In humans, the disease can affect the skin, viscera, or mucocutaneous areas, varying according to the geographic region in which different Leishmania species are found as well as the host response. Infections with Leishmania are increasing worldwide because of tourism and job-related travel. [3] In patients with a weak immune response, the reticuloendothelial system is laden with infected macrophages, whereas in subjects with an increased immune response, granulomas form in the lymph nodes, liver, and spleen, with few clinical symptoms. [4] A localized lesion may form at the site of the insect bite. In endemic areas, permanent immunity develops to a particular species of Leishmania , with inapparent infection. Because of the increase in both international travel and immigrant populations, the numbers of reported cases of leishmaniasis is likely to increase. It is therefore important that clinicians are able to recognize the cutaneous lesions and unusual presentations of leishmaniasis. [4],[5] Clinicians in rural and remote areas may be the first to confront such patients presenting with cutaneous or mucocutaneous leishmaniasis. They can readily diagnose such patients presenting with nonhealing papular leasions by obtaining smear samples from the depth of the lesions and staining with Giemsa or hematoxylin-eosin and recognition of the parasite or Donovani bodies via light microscopy. Our case was an incidental finding during treatment of a patient suffering from a gunshot wound.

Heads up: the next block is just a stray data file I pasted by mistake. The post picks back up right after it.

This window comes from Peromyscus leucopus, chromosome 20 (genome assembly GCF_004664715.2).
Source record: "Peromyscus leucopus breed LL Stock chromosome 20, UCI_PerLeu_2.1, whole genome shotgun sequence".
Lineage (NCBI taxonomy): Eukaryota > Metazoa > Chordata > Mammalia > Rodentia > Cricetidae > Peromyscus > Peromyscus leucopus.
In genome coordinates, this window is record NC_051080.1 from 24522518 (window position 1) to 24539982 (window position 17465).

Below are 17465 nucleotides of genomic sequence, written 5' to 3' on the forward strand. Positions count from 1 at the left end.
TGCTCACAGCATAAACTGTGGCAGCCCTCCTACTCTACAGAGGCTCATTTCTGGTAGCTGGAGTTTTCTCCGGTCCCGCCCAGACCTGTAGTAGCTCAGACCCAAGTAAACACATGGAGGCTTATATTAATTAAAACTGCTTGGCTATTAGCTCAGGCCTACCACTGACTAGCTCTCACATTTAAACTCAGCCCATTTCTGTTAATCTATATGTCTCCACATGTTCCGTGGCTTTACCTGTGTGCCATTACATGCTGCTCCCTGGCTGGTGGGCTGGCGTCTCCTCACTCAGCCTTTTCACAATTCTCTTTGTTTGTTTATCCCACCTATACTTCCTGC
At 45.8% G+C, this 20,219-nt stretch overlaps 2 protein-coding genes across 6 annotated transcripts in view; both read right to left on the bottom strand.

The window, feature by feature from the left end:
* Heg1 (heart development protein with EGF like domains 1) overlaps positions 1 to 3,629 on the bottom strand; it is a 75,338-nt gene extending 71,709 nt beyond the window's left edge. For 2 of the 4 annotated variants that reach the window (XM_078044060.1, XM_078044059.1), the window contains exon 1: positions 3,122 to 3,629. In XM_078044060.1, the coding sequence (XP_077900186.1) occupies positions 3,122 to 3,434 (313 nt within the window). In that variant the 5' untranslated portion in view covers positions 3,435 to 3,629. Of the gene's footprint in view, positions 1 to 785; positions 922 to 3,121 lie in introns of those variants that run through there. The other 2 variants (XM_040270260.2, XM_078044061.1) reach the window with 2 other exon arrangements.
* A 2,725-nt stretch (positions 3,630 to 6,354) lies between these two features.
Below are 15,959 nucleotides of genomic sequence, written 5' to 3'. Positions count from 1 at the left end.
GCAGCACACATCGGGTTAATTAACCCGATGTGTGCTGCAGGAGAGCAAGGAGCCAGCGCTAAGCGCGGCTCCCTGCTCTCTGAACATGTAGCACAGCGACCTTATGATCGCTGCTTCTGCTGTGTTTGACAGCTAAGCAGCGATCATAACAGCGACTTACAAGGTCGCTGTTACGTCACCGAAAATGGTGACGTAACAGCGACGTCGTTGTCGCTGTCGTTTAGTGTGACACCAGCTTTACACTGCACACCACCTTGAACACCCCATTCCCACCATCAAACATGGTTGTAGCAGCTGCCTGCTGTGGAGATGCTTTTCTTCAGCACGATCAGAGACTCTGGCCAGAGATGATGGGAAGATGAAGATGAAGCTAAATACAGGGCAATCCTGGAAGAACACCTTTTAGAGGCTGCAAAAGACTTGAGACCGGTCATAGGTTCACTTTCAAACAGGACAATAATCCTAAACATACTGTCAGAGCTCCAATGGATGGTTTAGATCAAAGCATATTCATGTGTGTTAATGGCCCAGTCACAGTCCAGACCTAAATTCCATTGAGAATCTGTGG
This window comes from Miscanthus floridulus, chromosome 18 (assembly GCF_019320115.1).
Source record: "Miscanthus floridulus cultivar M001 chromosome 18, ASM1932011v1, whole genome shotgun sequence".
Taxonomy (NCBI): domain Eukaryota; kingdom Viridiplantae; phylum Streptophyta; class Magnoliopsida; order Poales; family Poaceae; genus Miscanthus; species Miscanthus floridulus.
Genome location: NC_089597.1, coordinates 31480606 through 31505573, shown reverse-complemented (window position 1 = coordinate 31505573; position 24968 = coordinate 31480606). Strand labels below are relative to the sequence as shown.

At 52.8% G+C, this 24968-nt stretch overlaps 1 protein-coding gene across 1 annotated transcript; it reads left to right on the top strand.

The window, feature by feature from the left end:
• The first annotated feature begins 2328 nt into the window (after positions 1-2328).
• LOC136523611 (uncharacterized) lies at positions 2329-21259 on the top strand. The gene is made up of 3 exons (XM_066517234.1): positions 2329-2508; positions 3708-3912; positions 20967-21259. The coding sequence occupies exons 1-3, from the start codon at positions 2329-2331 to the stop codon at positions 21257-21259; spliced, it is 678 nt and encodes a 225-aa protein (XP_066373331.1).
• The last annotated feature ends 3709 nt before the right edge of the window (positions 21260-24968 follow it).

Case History Top


A 20-year-old male war refugee from Afghanistan presented to our clinic for treatment of a defect of the right body of the mandible following a gunshot wound in Afghanistan. Clinically, the skin and mucosa of the entrance and exit wounds of the bullet had healed. Several small, painless, papular lesions with indurated, erythematous borders and central ulcerations were evident on the forehead and cheek [Figure 1],[Figure 2]. There was no nerve deficit or adenopathy in the head and neck. The medical history was not significant and the patient was in general health. The patient underwent mandibular reconstruction of the defect using an autogenous corticocancellous bone graft. The patient received prophylactic antibiotics (cephalothin, gentamicin, and metronidazole) during the first postoperative week to prevent graft infection. Then, he was prescribed cephalexin which he took for the next three weeks. After two months the patient referred for removal of the hardware. It was noticed that the acne-appearing lesions were still present on the face and had enlarged slightly despite the extensive antibiotic therapy (which often cures ordinary pimples and acne) during this time period. Thus, smears and biopsies were indicated and done for the lesions under local anesthesia and submitted for pathologic examination. Light microscopy showed skin with hyperkeratosis, parakeratosis, and acanthosis. The dermis was filled with aggregates of large, pink, histiocytes, and mixed chronic inflammatory cells. The histiocytes contained dot-like organisms typical of cutaneous leishmaniasis [Figure 3],[Figure 4]. Treatment was started with sodium stibogluconate for three weeks. The lesions disappeared a month later and there has been no recurrence to date.